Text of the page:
With the rise of pro-ana websites online, Fiona Daly investigates the sinister nature behind the phenomenon.

Starving is not the pain, it’s the cure.” This harrowing quote is merely one of thousands gracing the pages of a sub-culture of websites known as “pro-ana.” Short for “pro-anorexia,” the sites are classified as a “community” for those suffering from anorexia or bulimia. They enable the exchange of tips on how to upkeep and hide the disorder, as well as offering encouragement to persevere with the sickness. Disturbingly, creators and members of the websites promote anorexia as a “lifestyle choice”, as opposed to the serious and possibly fatal disorder it really is. Anorexia and bulimia are humanised with the names Ana and Mia, honoured as treasured old friends, and treated with the utmost respect by all.

Whilst the creators of such websites claim they are merely offering a sense of unity and companionship to those suffering from an eating disorder, the graphic content and disturbing images dominating the pages say otherwise. One website, boasting its position as the largest site of its kind, greets those who log on with the message: “Welcome to the board where eating disorders are welcomed with open arms.”

Its forum is flooded with girls comparing their daily calorie intake against one other, all competing to be the skinniest. One girl states: “Today I had a little bit of chicken without skin, and it hasn’t been fried in oil. Have eaten ten grapes and a whole cucumber too. I feel this is too much…what do you guys think?” Shockingly, this is only 163 calories out of the recommended 2000 a day for a girl, dangerously below the required amount. Yet, she is met with praise and approval, encouragingly pushed to keep up the great work.

Others offer tips on how to curb your cravings, advising each other to “eat ice” and “pinch all your fat if you want to eat and see how disgusting it is.” The same website, contradicting its title as a “support system” for sufferers, instructs its members on how to avoid receiving help. “At a certain weight, which is different for everyone, you will lose your period. This is a good thing because it means that you’re losing weight. Still, it would be wise if you’d take calcium supplements, if you don’t already. Don’t let your mother find out about your lost period because she will most likely take you to the doctor. Never under any circumstances tell a doctor that you’ve lost your period.”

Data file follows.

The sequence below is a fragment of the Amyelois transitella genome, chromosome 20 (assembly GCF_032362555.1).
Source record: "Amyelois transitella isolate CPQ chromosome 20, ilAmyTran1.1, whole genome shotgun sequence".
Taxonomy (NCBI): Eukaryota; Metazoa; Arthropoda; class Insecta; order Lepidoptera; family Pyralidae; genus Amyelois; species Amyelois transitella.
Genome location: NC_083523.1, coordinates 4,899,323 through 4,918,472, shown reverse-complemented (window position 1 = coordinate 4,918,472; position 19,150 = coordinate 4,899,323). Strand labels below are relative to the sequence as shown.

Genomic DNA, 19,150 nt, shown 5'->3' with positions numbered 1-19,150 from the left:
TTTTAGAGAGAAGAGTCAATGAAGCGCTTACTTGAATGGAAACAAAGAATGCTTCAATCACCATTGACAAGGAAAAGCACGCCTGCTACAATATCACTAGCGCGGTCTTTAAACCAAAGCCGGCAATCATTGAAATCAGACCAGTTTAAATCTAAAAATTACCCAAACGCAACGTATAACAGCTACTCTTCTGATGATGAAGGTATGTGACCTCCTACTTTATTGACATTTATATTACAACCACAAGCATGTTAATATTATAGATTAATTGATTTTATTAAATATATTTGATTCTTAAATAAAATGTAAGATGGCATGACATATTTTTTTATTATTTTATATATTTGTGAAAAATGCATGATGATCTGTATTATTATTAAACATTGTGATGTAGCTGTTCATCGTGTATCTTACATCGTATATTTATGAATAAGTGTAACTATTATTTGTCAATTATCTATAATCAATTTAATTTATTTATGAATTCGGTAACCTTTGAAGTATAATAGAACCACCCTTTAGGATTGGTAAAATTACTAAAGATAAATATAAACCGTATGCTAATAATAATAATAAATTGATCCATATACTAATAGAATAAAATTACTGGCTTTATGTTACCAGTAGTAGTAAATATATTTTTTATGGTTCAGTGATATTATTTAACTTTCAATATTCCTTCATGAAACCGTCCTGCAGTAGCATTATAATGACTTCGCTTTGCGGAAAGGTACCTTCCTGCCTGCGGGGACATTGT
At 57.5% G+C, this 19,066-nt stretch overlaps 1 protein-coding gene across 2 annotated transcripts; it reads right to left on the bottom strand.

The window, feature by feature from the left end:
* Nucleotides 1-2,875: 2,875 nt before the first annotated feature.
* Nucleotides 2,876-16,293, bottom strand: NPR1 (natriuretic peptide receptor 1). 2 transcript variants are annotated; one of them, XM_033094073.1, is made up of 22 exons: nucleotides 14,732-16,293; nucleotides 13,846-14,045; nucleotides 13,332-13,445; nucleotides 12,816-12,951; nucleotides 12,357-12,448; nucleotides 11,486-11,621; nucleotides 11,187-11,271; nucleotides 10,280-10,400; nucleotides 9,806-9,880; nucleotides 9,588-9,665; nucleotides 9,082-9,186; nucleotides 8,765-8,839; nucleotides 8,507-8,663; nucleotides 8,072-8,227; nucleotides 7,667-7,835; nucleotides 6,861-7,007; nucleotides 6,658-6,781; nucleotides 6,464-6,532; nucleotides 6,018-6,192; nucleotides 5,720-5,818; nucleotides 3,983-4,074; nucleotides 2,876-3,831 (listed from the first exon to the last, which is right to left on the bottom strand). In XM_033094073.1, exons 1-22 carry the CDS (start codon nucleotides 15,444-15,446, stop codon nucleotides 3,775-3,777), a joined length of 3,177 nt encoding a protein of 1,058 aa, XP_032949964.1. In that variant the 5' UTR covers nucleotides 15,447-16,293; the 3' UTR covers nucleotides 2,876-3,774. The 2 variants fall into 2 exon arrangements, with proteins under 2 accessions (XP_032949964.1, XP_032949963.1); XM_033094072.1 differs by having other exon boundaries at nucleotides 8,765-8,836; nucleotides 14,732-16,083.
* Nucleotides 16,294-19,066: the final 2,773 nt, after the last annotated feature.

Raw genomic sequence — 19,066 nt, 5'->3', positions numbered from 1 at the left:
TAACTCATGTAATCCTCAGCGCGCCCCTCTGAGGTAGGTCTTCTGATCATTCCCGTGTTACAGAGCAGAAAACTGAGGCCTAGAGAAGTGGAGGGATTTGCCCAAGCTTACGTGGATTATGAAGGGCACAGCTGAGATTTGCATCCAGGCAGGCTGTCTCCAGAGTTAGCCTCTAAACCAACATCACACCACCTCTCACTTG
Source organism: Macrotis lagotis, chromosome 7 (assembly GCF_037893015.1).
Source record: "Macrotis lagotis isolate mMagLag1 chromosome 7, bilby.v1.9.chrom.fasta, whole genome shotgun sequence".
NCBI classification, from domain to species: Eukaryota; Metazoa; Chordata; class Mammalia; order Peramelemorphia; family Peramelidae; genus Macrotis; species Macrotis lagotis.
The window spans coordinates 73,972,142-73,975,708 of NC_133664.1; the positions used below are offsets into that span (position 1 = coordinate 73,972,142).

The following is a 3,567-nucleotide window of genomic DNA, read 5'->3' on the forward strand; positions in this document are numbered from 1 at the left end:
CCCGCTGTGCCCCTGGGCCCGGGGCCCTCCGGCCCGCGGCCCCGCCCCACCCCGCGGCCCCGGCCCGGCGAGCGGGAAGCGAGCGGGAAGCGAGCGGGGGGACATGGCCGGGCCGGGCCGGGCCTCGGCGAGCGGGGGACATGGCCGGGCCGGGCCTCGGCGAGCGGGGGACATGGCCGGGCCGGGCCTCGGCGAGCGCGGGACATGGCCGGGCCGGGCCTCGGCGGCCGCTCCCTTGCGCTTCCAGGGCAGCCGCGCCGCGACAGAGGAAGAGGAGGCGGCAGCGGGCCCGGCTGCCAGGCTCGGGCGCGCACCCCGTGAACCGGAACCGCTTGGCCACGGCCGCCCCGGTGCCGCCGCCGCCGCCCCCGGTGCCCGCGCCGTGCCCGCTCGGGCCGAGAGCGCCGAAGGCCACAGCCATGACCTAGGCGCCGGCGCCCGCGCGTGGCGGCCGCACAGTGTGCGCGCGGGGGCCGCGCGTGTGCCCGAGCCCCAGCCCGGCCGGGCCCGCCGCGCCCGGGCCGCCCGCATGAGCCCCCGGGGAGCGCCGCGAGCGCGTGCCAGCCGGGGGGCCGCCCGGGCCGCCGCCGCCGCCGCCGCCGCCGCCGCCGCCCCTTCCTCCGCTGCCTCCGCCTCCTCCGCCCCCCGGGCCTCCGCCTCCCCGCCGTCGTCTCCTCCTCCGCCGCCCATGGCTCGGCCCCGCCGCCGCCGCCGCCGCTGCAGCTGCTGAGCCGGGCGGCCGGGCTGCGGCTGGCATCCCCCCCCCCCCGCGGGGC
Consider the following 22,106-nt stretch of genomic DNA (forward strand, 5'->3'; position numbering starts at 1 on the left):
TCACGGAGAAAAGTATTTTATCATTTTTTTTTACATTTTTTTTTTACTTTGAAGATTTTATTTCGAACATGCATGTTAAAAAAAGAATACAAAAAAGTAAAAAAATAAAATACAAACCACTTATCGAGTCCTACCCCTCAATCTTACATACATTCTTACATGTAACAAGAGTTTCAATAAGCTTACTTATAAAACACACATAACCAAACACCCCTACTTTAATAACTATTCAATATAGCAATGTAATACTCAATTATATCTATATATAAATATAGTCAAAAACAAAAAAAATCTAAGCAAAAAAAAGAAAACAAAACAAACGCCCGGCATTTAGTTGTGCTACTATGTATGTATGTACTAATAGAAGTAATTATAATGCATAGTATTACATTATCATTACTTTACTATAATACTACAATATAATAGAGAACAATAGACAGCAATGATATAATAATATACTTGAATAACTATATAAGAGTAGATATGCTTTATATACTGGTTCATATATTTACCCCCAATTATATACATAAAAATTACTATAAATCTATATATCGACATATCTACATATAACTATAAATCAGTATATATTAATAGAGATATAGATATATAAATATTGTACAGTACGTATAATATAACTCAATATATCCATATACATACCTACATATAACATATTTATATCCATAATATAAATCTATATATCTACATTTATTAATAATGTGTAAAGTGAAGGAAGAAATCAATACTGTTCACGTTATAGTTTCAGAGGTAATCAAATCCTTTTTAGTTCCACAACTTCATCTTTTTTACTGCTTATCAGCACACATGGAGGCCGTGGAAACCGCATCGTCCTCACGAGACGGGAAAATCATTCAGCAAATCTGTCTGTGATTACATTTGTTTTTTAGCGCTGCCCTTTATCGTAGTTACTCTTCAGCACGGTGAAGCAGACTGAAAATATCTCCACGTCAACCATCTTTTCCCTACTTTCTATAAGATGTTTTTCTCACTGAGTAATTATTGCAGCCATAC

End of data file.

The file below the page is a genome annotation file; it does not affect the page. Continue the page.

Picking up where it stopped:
For the hundreds of vulnerable people reading these sites every day, words like these can have a detrimental effect. The false feeling of acceptance combined with the constant subjection to dramatic weight loss pictures can quickly cause problems to circulate dangerously out of control.


In March this year, Italian Vogue editor Franca Sozzani launched a petition calling for the instant closure of the sites. “There are thousands of these sites and blogs which don’t just support this evil, but push young people into competition over their physical shape.” Yet, in a previous interview, Google spokesman Anthony House told Sky News Online: “Nobody wants to see private companies deciding the limits of free speech.”

Whilst seeking out and banning the sites may be a monumental task, more awareness of their dangers is urgently needed. Heart, kidney and gastro-intestinal problems, along with osteoporosis and loss of fertility, are all possible consequences of having an eating disorder. However, there is no warning about such health risks on any of the sites.

Recovery with pro-ana sites is impossible as you are ironically spurned from their community when you are recovered. Nevertheless, there are many sites which genuinely aim to support its members, acting as the true resources which need to be promoted for those seeking help.

For anybody affected by the issues raised in this article, please visit  http://www.bodywhys.ie/